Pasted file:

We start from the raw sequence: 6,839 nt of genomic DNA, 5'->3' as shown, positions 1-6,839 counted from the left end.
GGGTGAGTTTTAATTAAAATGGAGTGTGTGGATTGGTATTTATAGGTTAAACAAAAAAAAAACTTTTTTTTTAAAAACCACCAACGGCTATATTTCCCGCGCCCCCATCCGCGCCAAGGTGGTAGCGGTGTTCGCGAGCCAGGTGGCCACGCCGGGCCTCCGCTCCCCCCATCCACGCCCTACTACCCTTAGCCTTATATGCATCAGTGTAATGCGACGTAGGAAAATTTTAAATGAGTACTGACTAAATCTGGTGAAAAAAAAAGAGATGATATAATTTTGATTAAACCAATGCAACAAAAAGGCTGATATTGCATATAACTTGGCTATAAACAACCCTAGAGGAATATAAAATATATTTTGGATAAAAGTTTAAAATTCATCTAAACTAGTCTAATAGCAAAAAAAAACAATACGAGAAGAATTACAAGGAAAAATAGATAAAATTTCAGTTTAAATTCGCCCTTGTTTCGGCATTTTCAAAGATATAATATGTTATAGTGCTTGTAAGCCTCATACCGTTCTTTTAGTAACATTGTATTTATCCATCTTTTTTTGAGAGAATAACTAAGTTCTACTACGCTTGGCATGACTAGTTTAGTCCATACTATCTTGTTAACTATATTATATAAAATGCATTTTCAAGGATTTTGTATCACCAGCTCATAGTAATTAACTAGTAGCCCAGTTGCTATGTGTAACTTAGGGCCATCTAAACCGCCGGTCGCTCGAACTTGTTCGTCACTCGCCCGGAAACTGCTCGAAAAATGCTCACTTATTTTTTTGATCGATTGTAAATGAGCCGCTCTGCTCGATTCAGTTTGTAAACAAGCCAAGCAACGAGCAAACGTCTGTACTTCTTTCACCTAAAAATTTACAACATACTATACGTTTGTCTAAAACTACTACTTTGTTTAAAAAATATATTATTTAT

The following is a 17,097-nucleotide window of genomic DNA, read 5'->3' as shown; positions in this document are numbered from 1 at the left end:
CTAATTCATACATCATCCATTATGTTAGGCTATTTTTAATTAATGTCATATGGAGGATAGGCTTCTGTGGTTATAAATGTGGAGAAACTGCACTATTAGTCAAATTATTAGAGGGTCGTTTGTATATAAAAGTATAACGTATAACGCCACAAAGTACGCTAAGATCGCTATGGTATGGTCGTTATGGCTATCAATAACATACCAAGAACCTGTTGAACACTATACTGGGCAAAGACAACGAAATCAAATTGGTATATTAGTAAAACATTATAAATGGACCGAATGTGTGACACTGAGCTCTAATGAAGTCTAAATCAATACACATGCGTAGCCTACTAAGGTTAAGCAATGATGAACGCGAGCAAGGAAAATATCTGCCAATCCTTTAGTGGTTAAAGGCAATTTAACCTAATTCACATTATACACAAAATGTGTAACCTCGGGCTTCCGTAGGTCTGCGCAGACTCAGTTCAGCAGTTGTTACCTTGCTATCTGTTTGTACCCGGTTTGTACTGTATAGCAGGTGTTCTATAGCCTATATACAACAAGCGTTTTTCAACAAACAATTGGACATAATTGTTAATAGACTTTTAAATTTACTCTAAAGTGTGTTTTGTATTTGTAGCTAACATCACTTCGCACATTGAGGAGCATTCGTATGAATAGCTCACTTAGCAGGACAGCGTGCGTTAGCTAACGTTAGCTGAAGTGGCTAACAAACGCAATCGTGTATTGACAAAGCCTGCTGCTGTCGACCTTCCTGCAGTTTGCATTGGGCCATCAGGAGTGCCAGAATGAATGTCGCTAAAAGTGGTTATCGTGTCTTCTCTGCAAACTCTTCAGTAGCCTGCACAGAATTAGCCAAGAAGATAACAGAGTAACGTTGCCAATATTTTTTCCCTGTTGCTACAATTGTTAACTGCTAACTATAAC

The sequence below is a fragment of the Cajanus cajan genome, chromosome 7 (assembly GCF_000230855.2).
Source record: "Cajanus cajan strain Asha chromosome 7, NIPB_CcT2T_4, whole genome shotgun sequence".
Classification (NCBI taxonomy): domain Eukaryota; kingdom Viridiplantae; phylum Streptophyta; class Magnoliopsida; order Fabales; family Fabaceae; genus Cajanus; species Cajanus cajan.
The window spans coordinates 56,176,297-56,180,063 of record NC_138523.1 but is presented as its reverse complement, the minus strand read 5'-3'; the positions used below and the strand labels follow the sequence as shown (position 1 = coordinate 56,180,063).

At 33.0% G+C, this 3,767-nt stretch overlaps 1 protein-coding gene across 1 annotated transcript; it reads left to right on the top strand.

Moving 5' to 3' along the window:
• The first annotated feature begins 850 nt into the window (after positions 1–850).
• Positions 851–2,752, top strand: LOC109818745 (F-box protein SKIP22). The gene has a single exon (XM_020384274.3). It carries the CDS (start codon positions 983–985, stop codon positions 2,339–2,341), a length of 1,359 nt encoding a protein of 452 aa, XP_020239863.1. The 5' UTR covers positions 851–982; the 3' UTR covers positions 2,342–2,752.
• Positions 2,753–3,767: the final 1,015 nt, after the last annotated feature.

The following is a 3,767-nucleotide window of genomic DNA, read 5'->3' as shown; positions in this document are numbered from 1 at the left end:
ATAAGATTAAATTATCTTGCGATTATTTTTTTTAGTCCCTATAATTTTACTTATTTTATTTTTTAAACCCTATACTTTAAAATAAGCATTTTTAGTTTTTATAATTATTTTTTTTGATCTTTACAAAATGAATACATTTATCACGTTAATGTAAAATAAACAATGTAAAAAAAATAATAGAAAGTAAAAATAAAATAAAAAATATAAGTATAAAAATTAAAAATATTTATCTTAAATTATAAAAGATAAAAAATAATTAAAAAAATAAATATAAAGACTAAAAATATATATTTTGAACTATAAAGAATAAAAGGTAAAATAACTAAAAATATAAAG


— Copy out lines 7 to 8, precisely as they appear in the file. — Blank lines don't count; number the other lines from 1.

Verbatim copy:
Classification (NCBI taxonomy): domain Eukaryota; kingdom Viridiplantae; phylum Streptophyta; class Magnoliopsida; order Fabales; family Fabaceae; genus Cajanus; species Cajanus cajan.
The window spans coordinates 56,176,297-56,180,063 of record NC_138523.1 but is presented as its reverse complement, the minus strand read 5'-3'; the positions used below and the strand labels follow the sequence as shown (position 1 = coordinate 56,180,063).